STEPHANOPOULOS: At the beginning of your trip in Africa, you signaled -- and you made quite a splash here in the United States by signaling that you support Senator Obama. You said that your children, their spouses and your grandchildren -- even though you didn't make a formal endorsement -- they are all for Barack Obama.
What do they and you see in Senator Obama?
CARTER: I didn't quite hear the question. The only thing I know is that, I have not made an endorsement, and don't intend to, until the time of the convention.
But so far as I know, all my children and grandchildren are supporting Obama.
STEPHANOPOULOS: you said people could surmise your views from what your children and grandchildren are saying, at least of your trip to Africa.
Yet, at the beginning of the campaign, you said Barack Obama didn't have the proven substance or experience.
Has your view on that changed?
CARTER: Well, I'll let you make your own judgment, George, about my inclinations. I've told you what I -- as much as I intend to reveal.
Just -- and I got permission, by the way, from my children and grandchildren, and their spouses, to reveal their intention. I haven't yet revealed what my intention is directly, or my wife.
STEPHANOPOULOS: Speaker Pelosi has said that the superdelegates should not overturn the will of the people, that that's not what they are supposed to do, and that they should basically vote for, or not overturn, the winner of the pledged delegates.
Do you agree with that standard?
CARTER: I basically agree with it. But I think that any superdelegate who wishes to deviate from that opinion should be perfectly free to do so.
As a matter of fact, some of the top superdelegates in Massachusetts, for instance, publicly endorsed Obama, and then their state went for Mrs. Clinton.
My hometown, my county, my state went overwhelmingly for Obama. But if I decided later on to support Mrs. Clinton, I would feel free to do so.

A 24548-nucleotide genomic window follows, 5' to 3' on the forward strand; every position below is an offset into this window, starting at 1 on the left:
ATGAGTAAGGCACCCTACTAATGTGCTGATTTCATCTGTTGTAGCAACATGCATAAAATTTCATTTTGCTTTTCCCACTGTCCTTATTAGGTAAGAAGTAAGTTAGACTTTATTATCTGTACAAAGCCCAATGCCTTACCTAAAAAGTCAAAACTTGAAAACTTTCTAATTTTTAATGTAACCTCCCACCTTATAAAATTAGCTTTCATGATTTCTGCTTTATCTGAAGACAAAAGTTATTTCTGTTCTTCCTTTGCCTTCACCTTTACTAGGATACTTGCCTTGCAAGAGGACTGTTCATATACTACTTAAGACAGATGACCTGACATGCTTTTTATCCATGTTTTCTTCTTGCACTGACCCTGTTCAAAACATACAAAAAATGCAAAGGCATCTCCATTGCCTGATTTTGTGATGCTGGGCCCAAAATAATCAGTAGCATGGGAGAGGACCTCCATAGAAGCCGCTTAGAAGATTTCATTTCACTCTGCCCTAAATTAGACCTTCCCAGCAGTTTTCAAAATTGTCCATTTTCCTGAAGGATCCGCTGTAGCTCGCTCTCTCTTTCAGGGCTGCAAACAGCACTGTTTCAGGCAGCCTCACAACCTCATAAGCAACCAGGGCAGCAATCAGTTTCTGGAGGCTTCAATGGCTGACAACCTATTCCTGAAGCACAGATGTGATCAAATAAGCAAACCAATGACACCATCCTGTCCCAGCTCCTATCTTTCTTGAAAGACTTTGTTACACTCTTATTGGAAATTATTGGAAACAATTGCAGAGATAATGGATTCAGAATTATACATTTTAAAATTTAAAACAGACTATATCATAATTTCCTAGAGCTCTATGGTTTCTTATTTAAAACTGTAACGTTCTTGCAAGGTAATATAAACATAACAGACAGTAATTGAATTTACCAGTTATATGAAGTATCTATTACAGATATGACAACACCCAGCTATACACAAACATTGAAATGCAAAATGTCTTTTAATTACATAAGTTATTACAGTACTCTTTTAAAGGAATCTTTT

But I think it would be a very serious mistake for the Democratic Party, if, for instance -- I'm not anticipating what's going to happen with the next contest, I think about a dozen of them -- if a candidate had the majority of popular votes, the majority of delegates and a majority of states -- all three -- were the superdelegates to vote contrary to that, I think it would be very difficult to explain.
STEPHANOPOULOS: Finally, on this subject, sir, back in 1980, Senator Kennedy hurt your reelection campaign by fighting all the way to the convention.
I know you're not going to reveal your choice until the convention, but Senator Clinton has said she's prepared to take this all the way to the convention.
Are you worried that will hurt the Democratic Party?
CARTER: No. As a matter of fact, if you remember, 1980 -- you may not be old enough -- but...
STEPHANOPOULOS: I'm old enough.
CARTER: ... I didn't gain the support of Senator Kennedy, even after the convention.
The Democratic Party, unfortunately, was split very badly. And maybe it was my fault, because I didn't hold it together while I was president. But you may or may not remember that on the reviewing stand at the convention, after I clearly defeated Senator Kennedy two-to-one, he refused to shake my hand, ostentatiously, and made it clear to his supporters that he was not supporting me.
So, you know, that was a situation that I think, I hope was unique in American Democratic politics.
And I don't have any doubt, at this point, that no matter who wins at the Democratic convention, that the other candidate and all of the Democratic delegates will fully support the one who is finally chosen.
STEPHANOPOULOS: Finally, sir, you began your mission in Africa. And when we spoke last year, you said you hoped to completely eliminate the horrible suffering caused by Guinea worms by 2009.
Will you meet that goal?
STEPHANOPOULOS: Absolutely, it'll be eliminated?
CARTER: Just about. Well, I say just about.
We started out with 3.6 million cases of Guinea worm. All the way through 2007, we had less than 10,000, which is a 99.8 percent reduction. We still had two-tenths of one percent.
In the first months of this year, beginning a new tabulation, we have had over a 75 percent reduction in Sudan, and a 91 percent reduction in Ghana. Those are our two problem countries.
So, we are well on the way, and I think it's entirely feasible, that we would have complete eradication of Guinea worm from the face of the earth -- the second disease this ever happened to -- by the end of 2009. That's my prediction.
STEPHANOPOULOS: Well, we hope you make it.
President Carter, thank you very much for your time this morning.
CARTER: Thank you, George. I've enjoyed it.
STEPHANOPOULOS: Bye-bye. Safe travels, sir.
CARTER: Goodbye. Thanks a lot.
STEPHANOPOULOS: Thank you.